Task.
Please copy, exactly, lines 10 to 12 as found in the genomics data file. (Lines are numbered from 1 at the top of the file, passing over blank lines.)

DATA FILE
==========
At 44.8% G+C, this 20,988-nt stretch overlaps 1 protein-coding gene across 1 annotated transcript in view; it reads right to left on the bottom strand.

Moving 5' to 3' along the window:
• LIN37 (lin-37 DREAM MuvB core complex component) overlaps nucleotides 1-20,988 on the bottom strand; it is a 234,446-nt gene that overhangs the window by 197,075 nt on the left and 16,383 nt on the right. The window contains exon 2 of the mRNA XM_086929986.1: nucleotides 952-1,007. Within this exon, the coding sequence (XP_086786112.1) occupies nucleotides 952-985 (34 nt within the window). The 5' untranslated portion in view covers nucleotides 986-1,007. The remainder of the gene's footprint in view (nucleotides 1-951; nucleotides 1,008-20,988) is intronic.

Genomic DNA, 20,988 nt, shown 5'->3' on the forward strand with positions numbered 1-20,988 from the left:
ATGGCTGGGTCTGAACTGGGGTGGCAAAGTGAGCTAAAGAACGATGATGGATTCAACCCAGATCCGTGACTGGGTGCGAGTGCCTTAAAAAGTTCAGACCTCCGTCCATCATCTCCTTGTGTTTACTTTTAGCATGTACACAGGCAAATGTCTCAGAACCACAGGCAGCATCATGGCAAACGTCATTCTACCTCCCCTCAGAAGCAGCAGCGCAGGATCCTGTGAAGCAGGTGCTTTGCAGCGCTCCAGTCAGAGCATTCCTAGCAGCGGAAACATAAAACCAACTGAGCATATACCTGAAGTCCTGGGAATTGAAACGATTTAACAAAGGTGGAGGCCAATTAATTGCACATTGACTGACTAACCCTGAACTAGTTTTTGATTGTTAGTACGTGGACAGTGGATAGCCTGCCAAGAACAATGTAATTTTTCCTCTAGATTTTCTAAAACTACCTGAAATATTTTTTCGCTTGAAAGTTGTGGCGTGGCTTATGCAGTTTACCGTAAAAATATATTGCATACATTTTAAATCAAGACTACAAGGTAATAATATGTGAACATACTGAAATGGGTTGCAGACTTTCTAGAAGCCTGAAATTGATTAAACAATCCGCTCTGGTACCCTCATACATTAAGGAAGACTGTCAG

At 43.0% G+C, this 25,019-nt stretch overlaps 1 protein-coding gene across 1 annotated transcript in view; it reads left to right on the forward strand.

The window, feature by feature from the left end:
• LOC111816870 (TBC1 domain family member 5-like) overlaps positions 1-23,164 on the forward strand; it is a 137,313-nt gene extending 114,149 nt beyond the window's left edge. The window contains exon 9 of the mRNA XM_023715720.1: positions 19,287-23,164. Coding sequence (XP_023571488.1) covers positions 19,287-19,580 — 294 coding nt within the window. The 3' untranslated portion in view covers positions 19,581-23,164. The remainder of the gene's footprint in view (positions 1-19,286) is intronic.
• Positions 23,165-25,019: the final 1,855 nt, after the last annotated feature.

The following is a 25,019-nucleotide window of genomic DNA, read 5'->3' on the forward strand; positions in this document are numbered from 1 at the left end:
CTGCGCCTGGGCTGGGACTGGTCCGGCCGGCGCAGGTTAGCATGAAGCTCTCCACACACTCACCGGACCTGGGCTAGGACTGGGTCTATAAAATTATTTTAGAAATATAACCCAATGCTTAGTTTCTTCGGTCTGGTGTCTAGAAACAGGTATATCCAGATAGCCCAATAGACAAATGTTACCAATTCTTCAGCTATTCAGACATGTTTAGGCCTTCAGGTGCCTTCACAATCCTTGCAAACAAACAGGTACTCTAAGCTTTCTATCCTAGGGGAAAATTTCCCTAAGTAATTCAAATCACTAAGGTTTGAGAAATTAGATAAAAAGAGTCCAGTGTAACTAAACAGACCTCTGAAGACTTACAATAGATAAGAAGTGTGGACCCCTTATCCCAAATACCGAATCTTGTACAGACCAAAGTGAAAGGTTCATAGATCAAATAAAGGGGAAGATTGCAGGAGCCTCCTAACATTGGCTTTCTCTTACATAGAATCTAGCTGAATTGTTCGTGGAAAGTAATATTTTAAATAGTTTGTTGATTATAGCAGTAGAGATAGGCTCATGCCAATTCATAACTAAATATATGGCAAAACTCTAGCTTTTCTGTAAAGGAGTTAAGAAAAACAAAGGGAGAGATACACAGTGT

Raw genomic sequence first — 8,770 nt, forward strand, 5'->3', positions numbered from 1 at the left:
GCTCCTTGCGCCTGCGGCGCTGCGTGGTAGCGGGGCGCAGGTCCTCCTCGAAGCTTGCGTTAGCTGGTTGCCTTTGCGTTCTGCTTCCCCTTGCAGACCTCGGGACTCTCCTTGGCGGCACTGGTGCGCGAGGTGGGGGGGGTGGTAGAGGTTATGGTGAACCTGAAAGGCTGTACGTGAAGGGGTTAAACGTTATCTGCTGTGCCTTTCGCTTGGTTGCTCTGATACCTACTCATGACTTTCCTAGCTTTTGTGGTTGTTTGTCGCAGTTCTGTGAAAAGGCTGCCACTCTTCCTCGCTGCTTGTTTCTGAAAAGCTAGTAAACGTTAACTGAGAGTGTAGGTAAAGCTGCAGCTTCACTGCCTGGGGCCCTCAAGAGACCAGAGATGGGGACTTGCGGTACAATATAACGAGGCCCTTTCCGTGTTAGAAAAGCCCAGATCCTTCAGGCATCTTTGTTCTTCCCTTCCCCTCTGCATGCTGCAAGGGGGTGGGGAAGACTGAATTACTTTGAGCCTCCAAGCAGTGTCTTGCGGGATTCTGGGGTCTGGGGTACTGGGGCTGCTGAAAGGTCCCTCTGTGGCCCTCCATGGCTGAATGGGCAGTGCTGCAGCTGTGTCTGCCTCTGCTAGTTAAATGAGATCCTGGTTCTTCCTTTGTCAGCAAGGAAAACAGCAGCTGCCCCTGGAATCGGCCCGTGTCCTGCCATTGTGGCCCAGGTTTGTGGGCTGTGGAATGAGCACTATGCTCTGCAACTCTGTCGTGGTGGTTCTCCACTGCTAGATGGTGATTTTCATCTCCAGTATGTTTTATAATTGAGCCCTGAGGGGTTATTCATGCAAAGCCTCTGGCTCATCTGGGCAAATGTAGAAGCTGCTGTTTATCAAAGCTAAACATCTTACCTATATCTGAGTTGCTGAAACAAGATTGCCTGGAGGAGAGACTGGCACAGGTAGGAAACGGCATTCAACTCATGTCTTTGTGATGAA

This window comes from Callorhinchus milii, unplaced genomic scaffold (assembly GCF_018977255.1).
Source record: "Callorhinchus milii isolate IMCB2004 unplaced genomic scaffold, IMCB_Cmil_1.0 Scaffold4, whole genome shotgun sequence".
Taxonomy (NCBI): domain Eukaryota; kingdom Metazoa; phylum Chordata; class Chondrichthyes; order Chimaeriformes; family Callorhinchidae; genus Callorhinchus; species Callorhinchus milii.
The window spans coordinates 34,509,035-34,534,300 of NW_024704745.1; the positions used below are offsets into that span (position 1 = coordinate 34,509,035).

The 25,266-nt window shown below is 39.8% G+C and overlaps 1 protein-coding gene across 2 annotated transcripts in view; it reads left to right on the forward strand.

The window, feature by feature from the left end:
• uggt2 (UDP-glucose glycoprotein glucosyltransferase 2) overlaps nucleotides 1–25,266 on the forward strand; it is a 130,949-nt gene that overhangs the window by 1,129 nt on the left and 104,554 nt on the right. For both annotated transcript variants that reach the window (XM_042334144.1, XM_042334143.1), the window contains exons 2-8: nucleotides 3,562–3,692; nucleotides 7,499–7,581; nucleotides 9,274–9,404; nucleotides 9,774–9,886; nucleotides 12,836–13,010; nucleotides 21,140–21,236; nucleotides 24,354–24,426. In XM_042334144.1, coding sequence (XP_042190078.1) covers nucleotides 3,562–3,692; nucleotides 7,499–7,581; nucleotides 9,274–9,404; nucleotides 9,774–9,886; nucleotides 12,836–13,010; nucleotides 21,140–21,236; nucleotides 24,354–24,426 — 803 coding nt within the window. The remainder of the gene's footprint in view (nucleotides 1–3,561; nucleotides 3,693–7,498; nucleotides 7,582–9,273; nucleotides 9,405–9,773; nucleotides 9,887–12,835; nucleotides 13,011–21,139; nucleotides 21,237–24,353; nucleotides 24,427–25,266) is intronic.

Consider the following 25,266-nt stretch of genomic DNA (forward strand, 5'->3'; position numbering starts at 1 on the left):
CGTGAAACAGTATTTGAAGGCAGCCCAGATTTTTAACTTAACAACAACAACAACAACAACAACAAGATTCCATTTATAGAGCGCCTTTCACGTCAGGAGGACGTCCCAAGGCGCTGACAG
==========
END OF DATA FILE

The following is a 25,019-nucleotide window of genomic DNA, read 5'->3' on the forward strand; positions in this document are numbered from 1 at the left end:
CTGCGCCTGGGCTGGGACTGGTCCGGCCGGCGCAGGTTAGCATGAAGCTCTCCACACACTCACCGGACCTGGGCTAGGACTGGGTCTATAAAATTATTTTAGAAATATAACCCAATGCTTAGTTTCTTCGGTCTGGTGTCTAGAAACAGGTATATCCAGATAGCCCAATAGACAAATGTTACCAATTCTTCAGCTATTCAGACATGTTTAGGCCTTCAGGTGCCTTCACAATCCTTGCAAACAAACAGGTACTCTAAGCTTTCTATCCTAGGGGAAAATTTCCCTAAGTAATTCAAATCACTAAGGTTTGAGAAATTAGATAAAAAGAGTCCAGTGTAACTAAACAGACCTCTGAAGACTTACAATAGATAAGAAGTGTGGACCCCTTATCCCAAATACCGAATCTTGTACAGACCAAAGTGAAAGGTTCATAGATCAAATAAAGGGGAAGATTGCAGGAGCCTCCTAACATTGGCTTTCTCTTACATAGAATCTAGCTGAATTGTTCGTGGAAAGTAATATTTTAAATAGTTTGTTGATTATAGCAGTAGAGATAGGCTCATGCCAATTCATAACTAAATATATGGCAAAACTCTAGCTTTTCTGTAAAGGAGTTAAGAAAAACAAAGGGAGAGATACACAGTGT

Raw genomic sequence first — 8,770 nt, forward strand, 5'->3', positions numbered from 1 at the left: